Hubble telescope captures changes in Jupiter and Uranus

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The weather is slowly changing on Jupiter and Uranus, according to our galaxy’s own interplanetary meteorologist.

The NASA Hubble Space Telescope captured Earth’s outer planetary neighbors in images from 2014 to 2022, documenting changes in the planets’ weather and seasons over time.

With Jupiter at about 484 million miles (779 million kilometers) away from our sun and Uranus about 1.8 billion miles (3 billion kilometers) away, each takes longer to orbit the sun, which means a slower pace of seasons. But the gas giants still experience extreme weather. That’s especially true for Uranus, with its peculiar, tilted axis that causes one hemisphere to be completely without sunlight for about 42 years at a time.

In Hubble’s November 2022 image of Uranus, the planet’s north pole has a large off-white circle, caused from a thickened photochemical haze that resembles the smog produced over cities, alongside several storms near the circle’s edge, according to NASA.

In one of the first images of the Hubble Space Telescope’s Outer Planet Atmospheres Legacy, or OPAL, Program, the north polar cap of Uranus appears to be brighter compared with its appearance in a November 2014 image. A NASA research team is tracking the size and brightness of the north polar cap and reporting that the haze appears to get brighter each year.

“The view I always had of the planets when I was a kid was that they were very static. You had a textbook picture; you didn’t see them change. And of course, that’s not true. These are gigantic atmospheres, they’re changing all the time,” said Dr. Amy Simon, the senior scientist for Planetary Atmospheres Research at NASA, who was involved with these Hubble observations.

“For us to be able to understand the processes going on, we just need more time coverage. A year on Jupiter takes 12 Earth years, and it just gets worse from there. We’re trying to build up this database so we can understand the processes going on in these atmospheres.”

The OPAL project’s goal is to obtain observations of the outer planets to help scientists better understand their atmospheric dynamics and evolution. Since following Uranus’ polar cap and how it changes with the seasons, scientists had found that neither pole was bright during the planet’s equinox in 2007, when it was fully illuminated by the sun.

In images captured by the Hubble telescope (from left) in 2014 and 2022, the increased size and brightness of Uranus' north polar cap is apparent. Bright haze covers the cap in the later image.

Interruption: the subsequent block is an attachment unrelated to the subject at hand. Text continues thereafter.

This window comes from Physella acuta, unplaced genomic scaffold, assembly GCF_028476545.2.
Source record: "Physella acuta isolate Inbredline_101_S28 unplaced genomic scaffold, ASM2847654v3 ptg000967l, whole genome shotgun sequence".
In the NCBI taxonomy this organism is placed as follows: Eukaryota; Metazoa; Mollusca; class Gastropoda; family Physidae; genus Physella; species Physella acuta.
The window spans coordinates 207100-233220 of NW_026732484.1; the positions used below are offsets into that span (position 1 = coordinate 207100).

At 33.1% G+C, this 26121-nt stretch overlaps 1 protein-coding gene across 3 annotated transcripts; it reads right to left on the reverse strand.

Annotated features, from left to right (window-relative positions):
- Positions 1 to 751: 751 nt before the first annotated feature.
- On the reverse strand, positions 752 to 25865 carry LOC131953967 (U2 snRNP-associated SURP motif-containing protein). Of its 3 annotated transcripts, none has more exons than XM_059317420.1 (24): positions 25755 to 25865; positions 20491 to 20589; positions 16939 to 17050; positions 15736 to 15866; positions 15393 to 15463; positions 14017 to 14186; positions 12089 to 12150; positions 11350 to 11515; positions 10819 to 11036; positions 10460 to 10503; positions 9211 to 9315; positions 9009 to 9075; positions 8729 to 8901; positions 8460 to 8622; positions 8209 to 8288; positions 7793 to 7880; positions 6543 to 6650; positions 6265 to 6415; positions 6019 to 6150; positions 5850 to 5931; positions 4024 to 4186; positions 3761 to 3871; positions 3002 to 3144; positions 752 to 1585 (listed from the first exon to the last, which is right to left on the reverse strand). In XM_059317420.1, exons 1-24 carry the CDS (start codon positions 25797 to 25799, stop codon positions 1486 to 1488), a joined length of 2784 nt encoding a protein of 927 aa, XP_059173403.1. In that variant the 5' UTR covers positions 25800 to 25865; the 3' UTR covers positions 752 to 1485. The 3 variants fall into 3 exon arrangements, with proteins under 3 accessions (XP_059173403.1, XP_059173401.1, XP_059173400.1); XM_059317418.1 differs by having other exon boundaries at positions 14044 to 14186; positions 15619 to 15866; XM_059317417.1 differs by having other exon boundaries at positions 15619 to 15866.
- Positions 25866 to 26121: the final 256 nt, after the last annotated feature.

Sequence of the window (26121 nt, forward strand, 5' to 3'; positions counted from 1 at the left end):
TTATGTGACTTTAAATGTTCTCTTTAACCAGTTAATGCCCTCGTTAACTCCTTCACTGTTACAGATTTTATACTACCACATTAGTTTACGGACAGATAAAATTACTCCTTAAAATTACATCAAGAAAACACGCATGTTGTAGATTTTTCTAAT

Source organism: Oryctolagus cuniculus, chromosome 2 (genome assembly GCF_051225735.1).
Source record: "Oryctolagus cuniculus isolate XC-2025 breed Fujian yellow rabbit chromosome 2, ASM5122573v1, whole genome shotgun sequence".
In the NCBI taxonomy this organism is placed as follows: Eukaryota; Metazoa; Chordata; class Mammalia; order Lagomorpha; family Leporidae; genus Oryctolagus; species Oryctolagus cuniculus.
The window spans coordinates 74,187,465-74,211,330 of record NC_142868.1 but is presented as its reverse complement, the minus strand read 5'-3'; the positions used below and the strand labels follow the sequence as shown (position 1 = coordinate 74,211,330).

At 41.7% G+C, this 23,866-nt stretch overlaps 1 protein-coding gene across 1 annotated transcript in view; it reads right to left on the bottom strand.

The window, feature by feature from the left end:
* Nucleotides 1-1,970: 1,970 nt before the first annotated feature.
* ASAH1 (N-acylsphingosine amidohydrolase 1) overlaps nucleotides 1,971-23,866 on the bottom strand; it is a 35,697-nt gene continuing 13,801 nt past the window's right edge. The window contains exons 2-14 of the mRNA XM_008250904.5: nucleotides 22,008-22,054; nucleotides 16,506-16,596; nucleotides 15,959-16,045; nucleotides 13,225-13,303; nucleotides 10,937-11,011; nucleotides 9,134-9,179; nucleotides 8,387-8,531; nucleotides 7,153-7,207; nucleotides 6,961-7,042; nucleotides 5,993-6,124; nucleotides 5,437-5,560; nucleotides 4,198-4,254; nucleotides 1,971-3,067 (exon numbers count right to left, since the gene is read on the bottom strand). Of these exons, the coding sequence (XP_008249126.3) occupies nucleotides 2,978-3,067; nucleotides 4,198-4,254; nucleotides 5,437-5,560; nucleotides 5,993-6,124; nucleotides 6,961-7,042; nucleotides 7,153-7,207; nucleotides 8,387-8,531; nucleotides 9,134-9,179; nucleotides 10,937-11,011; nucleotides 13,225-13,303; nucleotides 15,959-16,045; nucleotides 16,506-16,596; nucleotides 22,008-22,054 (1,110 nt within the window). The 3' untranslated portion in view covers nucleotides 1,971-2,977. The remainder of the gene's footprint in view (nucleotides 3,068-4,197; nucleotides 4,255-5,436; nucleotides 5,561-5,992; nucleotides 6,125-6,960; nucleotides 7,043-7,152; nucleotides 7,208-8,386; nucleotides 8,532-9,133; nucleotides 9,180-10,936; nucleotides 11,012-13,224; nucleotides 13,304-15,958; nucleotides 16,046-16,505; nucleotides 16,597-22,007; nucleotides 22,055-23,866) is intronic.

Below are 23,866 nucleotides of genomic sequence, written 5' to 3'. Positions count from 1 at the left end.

In 2028, when the northern summer solstice approaches, NASA scientists predict the cap will grow even brighter, and will give the Hubble a clear view as Uranus’ north pole will be aimed directly toward Earth.

“If you think back to the original Voyager pictures of Uranus, it was just kind of a pale blue ball with nothing on it. You didn’t see clouds, you didn’t see haze, you didn’t see anything … so there was a polar cap then, but we couldn’t see it,” Simon said. “What we’ve been watching over time (using Hubble), is this buildup of this high-altitude haze in the atmosphere, and the exact purpose or the exact mechanism behind it, we don’t know, that’s one of the things we’re studying.”

In a January image of Jupiter, the planet’s Great Red Spot is in the limelight. The spot, which is actually a gigantic, centuries-old storm, stands out next to one of Jupiter’s moons, called Ganymede. It’s the solar system’s largest moon and slightly bigger than the planet Mercury.

This Hubble image shows that the Great Red Spot is big enough to swallow Earth, according to NASA.

While the vortex is mighty, scientists have observed the spot shrinking over the years and reported it to be at the smallest size it has ever been, according to records including data going back 150 years.

At the launch of Hubble in 1990, no cyclones or thunderstorms were detected on Jupiter. But in the past decade, the storms have increased, with a string of storms visible in both images during November 2022 and January 2023. If the storms get close enough to one another, they could merge to potentially form a massive storm that is even bigger than the size of the Great Red Spot, according to NASA.

“We’ve gotten quite used to seeing a lot of big change on Jupiter. We see the clouds change color, we see storms coming, we’ve been watching the Great Red Spot — I would love to see a big storm outbreak on Uranus, because that’s one of the few places where we don’t tend to see that very much,” Simon said. “If we saw a big storm develop on Uranus (using Hubble), I’d be pretty excited.”

With Hubble, scientists are able to closely monitor the ever-changing atmospheres of these outer planets. “Hubble’s sharpness and sensitivity keeps an unblinking eye on a kaleidoscope of complex activities over time,” according to NASA’s statement.

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